MA/U Studio is based in Frederiksberg and was established about three years ago by Mikal Harrsen and Adam Hall. Their current collection has an open shelving system, two wall storage systems both based on steel box units with a flexible series of drawers and shelves and there are three tables.
All the pieces are incredibly beautiful in their simplicity. They are minimal and they owe their strength to refined engineering but they are not cold or clinical or spartan. They illustrate perfectly that old touchstone for defining good design in that they have been taken to a point where it would be very difficult to take away anything or add anything without compromising or diminishing the elegance and beauty of the pieces. With considerable modesty the catalogue describes this as ‘optimized use of materials’ - the catalogue is as understated as the furniture.
R.I.G - Rudimentary Interior Geometry - shown above, is an elegant ladder-based system for wall shelving. The frames are in powder-coated steel in either black or white.
Vertical frames at each end and at intervals form bays with a width of 1110 mm and there is a choice of three heights of 756, 1464 or 2172 mm with cross bracing at the back which can also take back panels.
Shelves can be in glass or in wood from Dinesen finished in black oil, white oil or natural oil. These are held with a rebate at the end that notches over a cross bar of the ladder section and are given a thin and elegant front line by undercutting the leading edge with a bold chamfer.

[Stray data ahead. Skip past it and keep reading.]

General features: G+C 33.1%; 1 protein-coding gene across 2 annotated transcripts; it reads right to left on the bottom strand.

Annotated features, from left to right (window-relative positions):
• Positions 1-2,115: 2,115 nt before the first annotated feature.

One of the tables uses this same R.I.G. system with cross bracing and can have tops in laminate or with linoleum.
The unit wall storage systems are:
C.O.P. - Creative Office Project - with box units hung from a built in rail
R.A.C. - Randomly Attached Compartments
There are two large tables:
T.T.A. - Tribute To Albers - a plank table with a steel frame related to the R.I.G. design
N.E.T. - Never Ending Table - is a variation on a trestle that was designed by Søren Ulrik Petersen and which can be used to form tables in lengths up to 15 metres.
The trestles look almost as if they will drop flat - they do not form an A frame but the two leg frames in steel cross below the top with one side that does not reach the underside of the table top. Again it is perfect balance - like building up a structure in playing cards. The top of the longer side of the trestle has an open channel that holds an angled batten on the underside of the table top.
the Never Ending Table from the MA/U catalogue
This is not strength from glue or bolts or the strength of hefty, over-engineered supports but the balance you see in ballet - a dancer knowing exactly how and where to hold the weight of a partner to make it look absolutely and completely effortless.
These shelves and tables, in terms of their aesthetics and their refined and precise finish, are without doubt the equivalent in furniture to buildings by Vincent Van Duysen or John Pawson.